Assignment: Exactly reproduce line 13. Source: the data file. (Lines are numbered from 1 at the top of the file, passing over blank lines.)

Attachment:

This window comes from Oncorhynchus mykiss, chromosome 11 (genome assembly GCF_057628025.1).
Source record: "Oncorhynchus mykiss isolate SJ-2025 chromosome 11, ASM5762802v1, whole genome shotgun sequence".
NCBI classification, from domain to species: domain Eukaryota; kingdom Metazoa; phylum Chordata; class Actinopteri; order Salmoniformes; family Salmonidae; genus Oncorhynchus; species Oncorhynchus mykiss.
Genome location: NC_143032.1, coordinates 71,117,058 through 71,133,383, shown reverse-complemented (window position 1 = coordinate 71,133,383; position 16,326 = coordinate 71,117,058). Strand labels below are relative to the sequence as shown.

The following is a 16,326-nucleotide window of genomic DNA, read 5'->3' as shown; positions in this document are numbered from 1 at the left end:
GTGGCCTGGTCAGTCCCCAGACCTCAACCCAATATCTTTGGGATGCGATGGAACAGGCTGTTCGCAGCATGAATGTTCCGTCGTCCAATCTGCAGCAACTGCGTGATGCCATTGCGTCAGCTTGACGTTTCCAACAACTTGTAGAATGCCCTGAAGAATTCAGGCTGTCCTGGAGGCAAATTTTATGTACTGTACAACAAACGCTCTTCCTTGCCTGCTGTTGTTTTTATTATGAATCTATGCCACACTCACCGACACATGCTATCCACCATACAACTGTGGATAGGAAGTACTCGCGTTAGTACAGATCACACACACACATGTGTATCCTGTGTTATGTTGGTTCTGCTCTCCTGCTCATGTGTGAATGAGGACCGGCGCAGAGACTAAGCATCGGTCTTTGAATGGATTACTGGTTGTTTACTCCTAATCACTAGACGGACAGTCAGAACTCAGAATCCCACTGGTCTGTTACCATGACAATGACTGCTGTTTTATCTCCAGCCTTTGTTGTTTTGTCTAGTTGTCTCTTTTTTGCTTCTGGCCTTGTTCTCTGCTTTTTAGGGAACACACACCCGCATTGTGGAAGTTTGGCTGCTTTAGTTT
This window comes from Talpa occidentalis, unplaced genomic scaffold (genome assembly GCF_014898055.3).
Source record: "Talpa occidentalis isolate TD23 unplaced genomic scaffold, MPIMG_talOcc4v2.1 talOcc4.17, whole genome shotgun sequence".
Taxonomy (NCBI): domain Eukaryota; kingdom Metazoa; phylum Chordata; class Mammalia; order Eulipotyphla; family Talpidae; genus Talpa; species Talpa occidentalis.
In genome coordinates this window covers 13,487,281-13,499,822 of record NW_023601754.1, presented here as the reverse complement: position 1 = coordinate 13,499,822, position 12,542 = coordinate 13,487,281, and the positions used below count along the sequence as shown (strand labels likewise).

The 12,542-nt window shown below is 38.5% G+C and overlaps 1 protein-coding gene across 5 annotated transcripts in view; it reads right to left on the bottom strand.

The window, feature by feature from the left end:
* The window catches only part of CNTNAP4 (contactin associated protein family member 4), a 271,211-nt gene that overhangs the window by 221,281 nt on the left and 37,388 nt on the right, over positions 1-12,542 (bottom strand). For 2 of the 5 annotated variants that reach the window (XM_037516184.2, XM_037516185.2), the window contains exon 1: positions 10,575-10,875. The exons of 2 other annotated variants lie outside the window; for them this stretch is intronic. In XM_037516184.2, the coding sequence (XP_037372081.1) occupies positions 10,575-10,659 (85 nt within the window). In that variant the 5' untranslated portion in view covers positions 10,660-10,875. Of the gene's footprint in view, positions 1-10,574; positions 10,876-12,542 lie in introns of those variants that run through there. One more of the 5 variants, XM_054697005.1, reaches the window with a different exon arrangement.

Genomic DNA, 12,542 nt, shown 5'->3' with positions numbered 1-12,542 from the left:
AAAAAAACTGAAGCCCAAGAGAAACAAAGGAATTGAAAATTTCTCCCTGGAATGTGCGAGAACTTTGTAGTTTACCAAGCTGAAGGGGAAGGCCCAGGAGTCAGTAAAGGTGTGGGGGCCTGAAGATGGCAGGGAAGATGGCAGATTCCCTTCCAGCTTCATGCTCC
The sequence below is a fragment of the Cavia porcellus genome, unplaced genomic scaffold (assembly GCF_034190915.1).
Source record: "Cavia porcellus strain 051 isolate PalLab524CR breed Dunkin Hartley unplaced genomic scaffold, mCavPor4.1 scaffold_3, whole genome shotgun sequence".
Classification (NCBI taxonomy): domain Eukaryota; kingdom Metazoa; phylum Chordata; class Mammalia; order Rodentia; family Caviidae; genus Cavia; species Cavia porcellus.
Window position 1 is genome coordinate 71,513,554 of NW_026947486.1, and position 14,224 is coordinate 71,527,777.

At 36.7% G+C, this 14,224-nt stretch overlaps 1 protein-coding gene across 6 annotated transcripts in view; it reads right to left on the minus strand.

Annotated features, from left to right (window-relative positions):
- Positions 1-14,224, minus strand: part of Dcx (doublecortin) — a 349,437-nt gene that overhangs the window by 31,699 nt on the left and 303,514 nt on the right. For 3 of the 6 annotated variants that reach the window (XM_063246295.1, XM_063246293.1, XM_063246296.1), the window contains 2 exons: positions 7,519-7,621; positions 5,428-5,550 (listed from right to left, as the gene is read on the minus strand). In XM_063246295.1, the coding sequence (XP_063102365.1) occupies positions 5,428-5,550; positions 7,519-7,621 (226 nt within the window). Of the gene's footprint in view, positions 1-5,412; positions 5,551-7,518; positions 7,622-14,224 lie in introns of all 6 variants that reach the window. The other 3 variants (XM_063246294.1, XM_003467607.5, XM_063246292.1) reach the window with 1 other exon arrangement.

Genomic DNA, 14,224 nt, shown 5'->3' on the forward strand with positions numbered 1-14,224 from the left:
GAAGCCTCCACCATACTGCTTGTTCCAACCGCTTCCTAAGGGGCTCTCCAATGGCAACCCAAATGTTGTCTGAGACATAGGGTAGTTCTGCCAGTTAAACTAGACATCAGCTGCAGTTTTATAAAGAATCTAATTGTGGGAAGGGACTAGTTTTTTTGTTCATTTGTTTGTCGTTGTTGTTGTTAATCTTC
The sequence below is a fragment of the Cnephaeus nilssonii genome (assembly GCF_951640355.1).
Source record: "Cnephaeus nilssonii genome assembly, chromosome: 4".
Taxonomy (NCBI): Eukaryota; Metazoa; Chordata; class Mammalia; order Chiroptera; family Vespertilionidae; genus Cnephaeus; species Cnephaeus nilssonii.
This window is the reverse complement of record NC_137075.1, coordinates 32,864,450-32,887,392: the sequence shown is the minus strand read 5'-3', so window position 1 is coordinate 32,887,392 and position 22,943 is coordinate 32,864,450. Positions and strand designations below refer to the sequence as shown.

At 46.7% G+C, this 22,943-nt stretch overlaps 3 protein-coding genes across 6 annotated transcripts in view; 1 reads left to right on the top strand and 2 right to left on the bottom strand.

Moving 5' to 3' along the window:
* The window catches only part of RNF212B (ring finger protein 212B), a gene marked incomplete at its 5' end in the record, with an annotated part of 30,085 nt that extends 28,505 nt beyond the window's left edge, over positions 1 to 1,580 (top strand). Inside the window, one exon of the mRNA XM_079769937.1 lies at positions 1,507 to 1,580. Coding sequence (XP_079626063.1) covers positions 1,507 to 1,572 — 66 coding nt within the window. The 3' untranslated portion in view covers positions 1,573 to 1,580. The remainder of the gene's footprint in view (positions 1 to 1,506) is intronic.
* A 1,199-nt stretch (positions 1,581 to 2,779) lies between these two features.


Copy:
* The window catches only part of CNTNAP4 (contactin associated protein family member 4), a 271,211-nt gene that overhangs the window by 221,281 nt on the left and 37,388 nt on the right, over positions 1-12,542 (bottom strand). For 2 of the 5 annotated variants that reach the window (XM_037516184.2, XM_037516185.2), the window contains exon 1: positions 10,575-10,875. The exons of 2 other annotated variants lie outside the window; for them this stretch is intronic. In XM_037516184.2, the coding sequence (XP_037372081.1) occupies positions 10,575-10,659 (85 nt within the window). In that variant the 5' untranslated portion in view covers positions 10,660-10,875. Of the gene's footprint in view, positions 1-10,574; positions 10,876-12,542 lie in introns of those variants that run through there. One more of the 5 variants, XM_054697005.1, reaches the window with a different exon arrangement.